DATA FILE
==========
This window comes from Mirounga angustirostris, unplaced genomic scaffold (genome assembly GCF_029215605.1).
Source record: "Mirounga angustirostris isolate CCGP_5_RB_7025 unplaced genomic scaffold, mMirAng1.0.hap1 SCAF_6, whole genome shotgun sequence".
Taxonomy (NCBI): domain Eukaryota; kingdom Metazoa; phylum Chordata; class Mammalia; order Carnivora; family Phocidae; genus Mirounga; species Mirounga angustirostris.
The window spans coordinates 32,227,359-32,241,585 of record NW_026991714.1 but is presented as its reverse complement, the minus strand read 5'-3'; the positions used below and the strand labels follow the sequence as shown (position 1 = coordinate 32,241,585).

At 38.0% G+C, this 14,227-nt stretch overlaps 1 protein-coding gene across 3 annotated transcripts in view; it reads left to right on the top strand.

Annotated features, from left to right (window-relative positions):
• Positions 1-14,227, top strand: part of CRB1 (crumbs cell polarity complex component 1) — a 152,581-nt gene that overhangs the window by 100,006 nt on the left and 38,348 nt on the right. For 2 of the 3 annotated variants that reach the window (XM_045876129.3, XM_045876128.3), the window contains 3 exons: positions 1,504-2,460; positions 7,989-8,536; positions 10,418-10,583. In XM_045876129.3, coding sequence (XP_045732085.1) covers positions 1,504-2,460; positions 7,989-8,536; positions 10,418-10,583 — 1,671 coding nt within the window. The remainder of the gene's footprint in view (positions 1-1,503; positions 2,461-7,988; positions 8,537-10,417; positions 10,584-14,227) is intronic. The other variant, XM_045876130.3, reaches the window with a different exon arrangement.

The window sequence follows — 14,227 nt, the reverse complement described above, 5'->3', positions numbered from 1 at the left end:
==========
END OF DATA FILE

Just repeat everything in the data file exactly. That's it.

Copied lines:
This window comes from Mirounga angustirostris, unplaced genomic scaffold (genome assembly GCF_029215605.1).
Source record: "Mirounga angustirostris isolate CCGP_5_RB_7025 unplaced genomic scaffold, mMirAng1.0.hap1 SCAF_6, whole genome shotgun sequence".
Taxonomy (NCBI): domain Eukaryota; kingdom Metazoa; phylum Chordata; class Mammalia; order Carnivora; family Phocidae; genus Mirounga; species Mirounga angustirostris.
The window spans coordinates 32,227,359-32,241,585 of record NW_026991714.1 but is presented as its reverse complement, the minus strand read 5'-3'; the positions used below and the strand labels follow the sequence as shown (position 1 = coordinate 32,241,585).

At 38.0% G+C, this 14,227-nt stretch overlaps 1 protein-coding gene across 3 annotated transcripts in view; it reads left to right on the top strand.

Annotated features, from left to right (window-relative positions):
• Positions 1-14,227, top strand: part of CRB1 (crumbs cell polarity complex component 1) — a 152,581-nt gene that overhangs the window by 100,006 nt on the left and 38,348 nt on the right. For 2 of the 3 annotated variants that reach the window (XM_045876129.3, XM_045876128.3), the window contains 3 exons: positions 1,504-2,460; positions 7,989-8,536; positions 10,418-10,583. In XM_045876129.3, coding sequence (XP_045732085.1) covers positions 1,504-2,460; positions 7,989-8,536; positions 10,418-10,583 — 1,671 coding nt within the window. The remainder of the gene's footprint in view (positions 1-1,503; positions 2,461-7,988; positions 8,537-10,417; positions 10,584-14,227) is intronic. The other variant, XM_045876130.3, reaches the window with a different exon arrangement.

The window sequence follows — 14,227 nt, the reverse complement described above, 5'->3', positions numbered from 1 at the left end: